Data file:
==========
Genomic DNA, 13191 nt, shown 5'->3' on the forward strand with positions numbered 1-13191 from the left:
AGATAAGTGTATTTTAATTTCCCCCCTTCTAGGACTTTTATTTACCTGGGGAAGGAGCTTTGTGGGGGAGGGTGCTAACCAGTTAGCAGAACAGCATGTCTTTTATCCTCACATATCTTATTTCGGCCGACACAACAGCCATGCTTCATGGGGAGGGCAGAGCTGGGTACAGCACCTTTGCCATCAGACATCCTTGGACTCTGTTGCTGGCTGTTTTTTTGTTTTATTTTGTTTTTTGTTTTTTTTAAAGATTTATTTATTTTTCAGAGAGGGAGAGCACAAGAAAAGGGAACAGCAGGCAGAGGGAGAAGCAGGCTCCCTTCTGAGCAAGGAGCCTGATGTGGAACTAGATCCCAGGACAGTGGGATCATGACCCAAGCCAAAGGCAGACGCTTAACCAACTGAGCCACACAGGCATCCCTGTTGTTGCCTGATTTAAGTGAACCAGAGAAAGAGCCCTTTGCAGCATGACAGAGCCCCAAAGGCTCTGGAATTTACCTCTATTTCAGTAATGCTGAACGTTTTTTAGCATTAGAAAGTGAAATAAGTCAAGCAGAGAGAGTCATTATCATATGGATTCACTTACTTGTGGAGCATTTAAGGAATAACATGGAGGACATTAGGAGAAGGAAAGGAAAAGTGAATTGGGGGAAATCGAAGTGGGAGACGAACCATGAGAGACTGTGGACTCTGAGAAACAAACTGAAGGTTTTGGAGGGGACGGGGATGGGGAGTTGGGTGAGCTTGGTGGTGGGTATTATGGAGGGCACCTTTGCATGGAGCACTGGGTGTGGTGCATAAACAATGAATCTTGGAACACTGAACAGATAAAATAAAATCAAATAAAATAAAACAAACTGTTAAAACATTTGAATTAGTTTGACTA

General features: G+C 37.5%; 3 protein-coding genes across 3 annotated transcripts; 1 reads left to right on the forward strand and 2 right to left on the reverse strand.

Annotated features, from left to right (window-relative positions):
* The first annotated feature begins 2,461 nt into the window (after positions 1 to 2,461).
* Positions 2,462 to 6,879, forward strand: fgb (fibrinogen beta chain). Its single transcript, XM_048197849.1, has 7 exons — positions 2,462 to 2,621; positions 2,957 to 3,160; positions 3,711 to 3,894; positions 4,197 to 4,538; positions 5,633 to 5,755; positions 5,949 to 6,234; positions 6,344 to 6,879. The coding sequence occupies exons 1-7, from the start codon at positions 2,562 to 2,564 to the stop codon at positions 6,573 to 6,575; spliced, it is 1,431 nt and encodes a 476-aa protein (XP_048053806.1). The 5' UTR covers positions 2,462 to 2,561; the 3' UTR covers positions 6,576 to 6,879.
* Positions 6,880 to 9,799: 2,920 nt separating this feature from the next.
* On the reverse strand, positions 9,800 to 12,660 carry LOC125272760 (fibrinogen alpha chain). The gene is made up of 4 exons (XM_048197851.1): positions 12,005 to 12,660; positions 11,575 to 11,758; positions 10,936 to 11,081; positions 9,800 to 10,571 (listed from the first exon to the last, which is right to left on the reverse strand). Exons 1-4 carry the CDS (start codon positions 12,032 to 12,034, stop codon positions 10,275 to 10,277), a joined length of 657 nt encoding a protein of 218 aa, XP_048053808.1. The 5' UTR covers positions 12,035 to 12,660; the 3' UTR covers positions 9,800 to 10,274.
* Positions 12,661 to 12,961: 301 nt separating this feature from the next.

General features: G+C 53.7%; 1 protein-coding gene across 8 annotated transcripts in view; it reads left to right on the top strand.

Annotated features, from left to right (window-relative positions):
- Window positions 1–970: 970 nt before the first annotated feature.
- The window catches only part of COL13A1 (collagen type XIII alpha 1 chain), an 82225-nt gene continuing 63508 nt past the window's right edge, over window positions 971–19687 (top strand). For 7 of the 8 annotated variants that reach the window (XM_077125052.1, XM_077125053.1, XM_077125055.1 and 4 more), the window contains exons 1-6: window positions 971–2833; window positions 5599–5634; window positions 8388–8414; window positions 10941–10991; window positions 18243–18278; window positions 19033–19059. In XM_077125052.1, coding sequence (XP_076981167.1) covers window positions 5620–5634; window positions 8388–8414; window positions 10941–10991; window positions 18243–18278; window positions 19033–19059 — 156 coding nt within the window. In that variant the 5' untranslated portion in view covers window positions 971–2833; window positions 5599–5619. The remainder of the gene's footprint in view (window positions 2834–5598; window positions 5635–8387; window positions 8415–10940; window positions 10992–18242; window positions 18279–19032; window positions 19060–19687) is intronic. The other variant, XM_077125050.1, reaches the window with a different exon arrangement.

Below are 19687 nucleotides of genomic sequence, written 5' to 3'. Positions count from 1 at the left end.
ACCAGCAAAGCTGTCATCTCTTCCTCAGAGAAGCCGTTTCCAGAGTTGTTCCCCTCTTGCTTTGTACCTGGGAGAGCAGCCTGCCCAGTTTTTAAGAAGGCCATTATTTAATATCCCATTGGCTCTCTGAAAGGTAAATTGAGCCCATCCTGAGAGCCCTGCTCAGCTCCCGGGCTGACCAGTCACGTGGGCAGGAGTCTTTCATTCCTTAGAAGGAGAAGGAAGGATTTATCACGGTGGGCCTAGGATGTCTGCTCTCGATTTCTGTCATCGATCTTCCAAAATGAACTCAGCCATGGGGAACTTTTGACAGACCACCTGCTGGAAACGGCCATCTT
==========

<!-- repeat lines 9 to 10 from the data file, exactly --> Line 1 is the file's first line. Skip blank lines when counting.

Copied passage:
* Positions 12,661 to 12,961: 301 nt separating this feature from the next.

General features: G+C 53.7%; 1 protein-coding gene across 8 annotated transcripts in view; it reads left to right on the top strand.